Yale University students typically board in one of twelve “residential colleges.” One such college is named for John C. Calhoun who was a Phi Beta Kappa graduate in 1804.
Presently, many Yale students demand that the college name be changed because Calhoun advocated slavery. The students correctly note that slavery and racism are immoral. They further insist that such evils are absolute and that Calhoun’s immorality cannot be softened by the accepted attitudes of his lifetime.
But there’s another story to be told in “Yale’s Tale of Two Legacies.”
Upon his death in 1900, railroad mogul Collis Huntington owned an ostentatious New York City mansion at 57th Street and Fifth Avenue where Tiffany & Company is presently located. Huntington’s will stipulated that if his stepson remained childless the mansion – or the proceeds from the sale of it – would be donated to Yale. The stepson was childless and Yale got the home sale proceeds as well as much of the internal art collection. Three years ago the collection was put on display at the Yale University Art Gallery where it has been labeled the “Huntington Murals.”
Evidently, since Collis Huntington did not advocate slavery Yale students have no objection to the Murals. But slavery is not the only form of evil. Huntington, for example, paid bribes to protect his business interests. As explained by John Brooks in a June 1977 American Heritage article, “The Businessman and the Government:”
General cynicism…had reduced, or elevated, bribery and corruption to the role of…public entertainment. It was the relished, and protected, pornography of the age. The business leader most forthright on the subject…was the railroad man Collis P. Huntington. In 1877 he explained his philosophy of bribery in a letter to a colleague, as follows: “If you have to pay money to have the right thing done, it is only just and fair to do it. … If a man has the power to do great evil and won’t do right unless he is bribed to do it… it is a man’s duty to go up and bribe the judge.”… At one point in the 1870s Huntington complained with bitter indignation that competitive bribers were causing such inflation in the corruption market as threatened to ruin him. “To fix things” now cost $200,000 to $500,000 per session of Congress: “I am fearful this damnation Congress will kill me.”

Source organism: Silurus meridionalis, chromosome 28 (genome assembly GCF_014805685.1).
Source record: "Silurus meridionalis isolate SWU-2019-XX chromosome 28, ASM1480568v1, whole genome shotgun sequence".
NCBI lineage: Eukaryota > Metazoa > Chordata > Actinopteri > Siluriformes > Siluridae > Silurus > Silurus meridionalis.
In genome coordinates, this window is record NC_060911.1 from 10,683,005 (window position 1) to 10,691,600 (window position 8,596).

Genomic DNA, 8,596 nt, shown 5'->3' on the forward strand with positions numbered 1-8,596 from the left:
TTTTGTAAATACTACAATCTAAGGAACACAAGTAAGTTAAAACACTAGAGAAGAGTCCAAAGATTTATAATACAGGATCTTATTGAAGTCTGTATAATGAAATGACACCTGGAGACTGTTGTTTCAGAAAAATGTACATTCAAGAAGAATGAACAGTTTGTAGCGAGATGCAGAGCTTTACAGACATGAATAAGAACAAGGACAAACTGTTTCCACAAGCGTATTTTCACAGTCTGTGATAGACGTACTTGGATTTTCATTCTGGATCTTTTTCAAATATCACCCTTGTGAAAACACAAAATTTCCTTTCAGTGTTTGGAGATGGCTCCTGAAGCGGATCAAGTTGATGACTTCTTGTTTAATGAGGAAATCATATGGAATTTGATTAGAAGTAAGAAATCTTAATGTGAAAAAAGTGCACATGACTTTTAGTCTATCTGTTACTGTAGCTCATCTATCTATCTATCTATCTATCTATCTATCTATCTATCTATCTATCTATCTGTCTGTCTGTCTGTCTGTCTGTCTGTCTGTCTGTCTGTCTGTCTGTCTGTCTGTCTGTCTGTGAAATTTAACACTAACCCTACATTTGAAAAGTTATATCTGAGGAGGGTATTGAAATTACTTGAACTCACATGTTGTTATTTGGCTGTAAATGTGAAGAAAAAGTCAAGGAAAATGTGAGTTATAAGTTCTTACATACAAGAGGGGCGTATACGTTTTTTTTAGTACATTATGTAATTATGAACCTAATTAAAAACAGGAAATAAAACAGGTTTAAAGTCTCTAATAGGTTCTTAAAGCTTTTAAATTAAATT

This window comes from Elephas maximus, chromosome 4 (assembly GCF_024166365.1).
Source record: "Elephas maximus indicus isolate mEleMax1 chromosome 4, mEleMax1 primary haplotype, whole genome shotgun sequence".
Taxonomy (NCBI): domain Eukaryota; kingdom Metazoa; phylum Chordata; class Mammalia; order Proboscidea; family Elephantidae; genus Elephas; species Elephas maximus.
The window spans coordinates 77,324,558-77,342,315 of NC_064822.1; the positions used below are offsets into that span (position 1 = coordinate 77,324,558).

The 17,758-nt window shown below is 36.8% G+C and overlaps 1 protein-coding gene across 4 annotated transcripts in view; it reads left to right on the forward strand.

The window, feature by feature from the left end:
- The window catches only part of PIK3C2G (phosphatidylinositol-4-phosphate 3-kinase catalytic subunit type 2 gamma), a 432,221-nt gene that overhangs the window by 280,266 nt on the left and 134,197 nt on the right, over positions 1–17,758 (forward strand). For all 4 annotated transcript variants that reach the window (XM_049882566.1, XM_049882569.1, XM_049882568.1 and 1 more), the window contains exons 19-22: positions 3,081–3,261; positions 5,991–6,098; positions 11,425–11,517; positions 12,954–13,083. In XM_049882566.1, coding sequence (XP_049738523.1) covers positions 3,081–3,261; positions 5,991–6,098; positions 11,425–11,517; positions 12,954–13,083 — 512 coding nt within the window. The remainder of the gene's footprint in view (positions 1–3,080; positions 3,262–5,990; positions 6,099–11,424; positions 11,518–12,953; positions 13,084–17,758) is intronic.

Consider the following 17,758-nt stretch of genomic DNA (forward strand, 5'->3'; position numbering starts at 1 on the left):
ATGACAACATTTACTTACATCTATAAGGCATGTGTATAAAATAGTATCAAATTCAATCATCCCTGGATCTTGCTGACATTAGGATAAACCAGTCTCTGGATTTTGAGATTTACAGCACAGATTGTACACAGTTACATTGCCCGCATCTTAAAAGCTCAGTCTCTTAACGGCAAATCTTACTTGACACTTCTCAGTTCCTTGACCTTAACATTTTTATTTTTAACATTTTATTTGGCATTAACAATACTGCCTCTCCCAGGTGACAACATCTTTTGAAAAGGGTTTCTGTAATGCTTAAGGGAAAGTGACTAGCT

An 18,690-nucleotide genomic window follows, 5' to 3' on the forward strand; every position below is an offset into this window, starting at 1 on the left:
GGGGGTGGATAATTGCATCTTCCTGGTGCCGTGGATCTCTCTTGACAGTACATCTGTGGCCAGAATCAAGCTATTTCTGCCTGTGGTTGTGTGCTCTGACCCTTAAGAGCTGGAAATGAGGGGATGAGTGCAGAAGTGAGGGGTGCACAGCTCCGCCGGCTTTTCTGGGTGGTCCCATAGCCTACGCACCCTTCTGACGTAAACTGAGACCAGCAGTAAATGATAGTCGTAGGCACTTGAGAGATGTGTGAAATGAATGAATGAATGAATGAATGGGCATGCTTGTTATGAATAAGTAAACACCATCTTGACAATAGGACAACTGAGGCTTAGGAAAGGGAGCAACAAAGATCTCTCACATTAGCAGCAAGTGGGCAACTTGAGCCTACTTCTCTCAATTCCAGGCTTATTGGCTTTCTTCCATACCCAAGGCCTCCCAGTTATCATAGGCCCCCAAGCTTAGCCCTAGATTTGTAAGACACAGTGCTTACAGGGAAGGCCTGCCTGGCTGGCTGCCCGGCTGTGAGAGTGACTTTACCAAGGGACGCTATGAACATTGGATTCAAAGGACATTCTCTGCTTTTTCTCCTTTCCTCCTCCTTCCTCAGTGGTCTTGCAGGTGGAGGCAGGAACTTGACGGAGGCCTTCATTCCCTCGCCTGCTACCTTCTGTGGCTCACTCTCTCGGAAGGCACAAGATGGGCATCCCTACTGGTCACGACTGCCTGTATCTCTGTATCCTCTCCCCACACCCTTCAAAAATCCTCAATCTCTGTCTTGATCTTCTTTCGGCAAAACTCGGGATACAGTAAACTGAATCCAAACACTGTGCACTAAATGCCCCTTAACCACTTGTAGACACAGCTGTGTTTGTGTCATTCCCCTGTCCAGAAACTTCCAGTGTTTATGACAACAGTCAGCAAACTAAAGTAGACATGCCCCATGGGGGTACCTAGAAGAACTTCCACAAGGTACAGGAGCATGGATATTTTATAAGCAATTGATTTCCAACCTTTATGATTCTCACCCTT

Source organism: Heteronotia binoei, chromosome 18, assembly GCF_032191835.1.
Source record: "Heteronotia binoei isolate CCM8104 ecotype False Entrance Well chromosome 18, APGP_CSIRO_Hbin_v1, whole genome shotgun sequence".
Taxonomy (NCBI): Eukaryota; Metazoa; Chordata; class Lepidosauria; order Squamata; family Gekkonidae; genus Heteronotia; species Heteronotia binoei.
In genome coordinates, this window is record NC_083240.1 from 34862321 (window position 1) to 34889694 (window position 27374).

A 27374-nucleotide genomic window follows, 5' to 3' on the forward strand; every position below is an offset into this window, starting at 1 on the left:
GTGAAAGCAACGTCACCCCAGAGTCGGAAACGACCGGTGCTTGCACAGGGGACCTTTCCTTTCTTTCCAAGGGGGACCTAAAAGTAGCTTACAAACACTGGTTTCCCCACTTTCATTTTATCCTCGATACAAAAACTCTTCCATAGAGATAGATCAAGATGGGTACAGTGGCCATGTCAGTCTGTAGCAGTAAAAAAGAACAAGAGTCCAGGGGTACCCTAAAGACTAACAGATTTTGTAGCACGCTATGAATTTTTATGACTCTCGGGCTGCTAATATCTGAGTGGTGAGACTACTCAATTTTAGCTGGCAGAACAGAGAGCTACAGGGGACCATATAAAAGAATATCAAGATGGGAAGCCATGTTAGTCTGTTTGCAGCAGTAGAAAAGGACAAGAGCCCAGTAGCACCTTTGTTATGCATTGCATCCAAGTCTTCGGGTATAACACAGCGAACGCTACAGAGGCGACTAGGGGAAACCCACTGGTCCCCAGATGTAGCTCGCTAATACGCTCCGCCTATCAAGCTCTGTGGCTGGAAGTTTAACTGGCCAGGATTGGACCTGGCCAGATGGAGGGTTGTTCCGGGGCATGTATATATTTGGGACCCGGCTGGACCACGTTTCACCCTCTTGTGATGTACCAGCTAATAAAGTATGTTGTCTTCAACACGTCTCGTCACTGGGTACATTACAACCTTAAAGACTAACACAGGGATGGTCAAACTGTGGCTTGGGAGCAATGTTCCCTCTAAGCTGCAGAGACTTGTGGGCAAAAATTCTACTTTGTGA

If political correctness is to be extrapolated to the Nth degree, Yale might want to ponder renaming the Huntington Murals as well as Calhoun College. The university might want to further examine the uses of Huntington’s financial legacy. For example, the sale proceeds from his home together with their accumulated interest might be removed from Yale’s endowment and distributed to the descendants of the farmers (black and white) who were harmed by the discriminatory freight rates of Huntington’s railroads.
My three Civil War Books: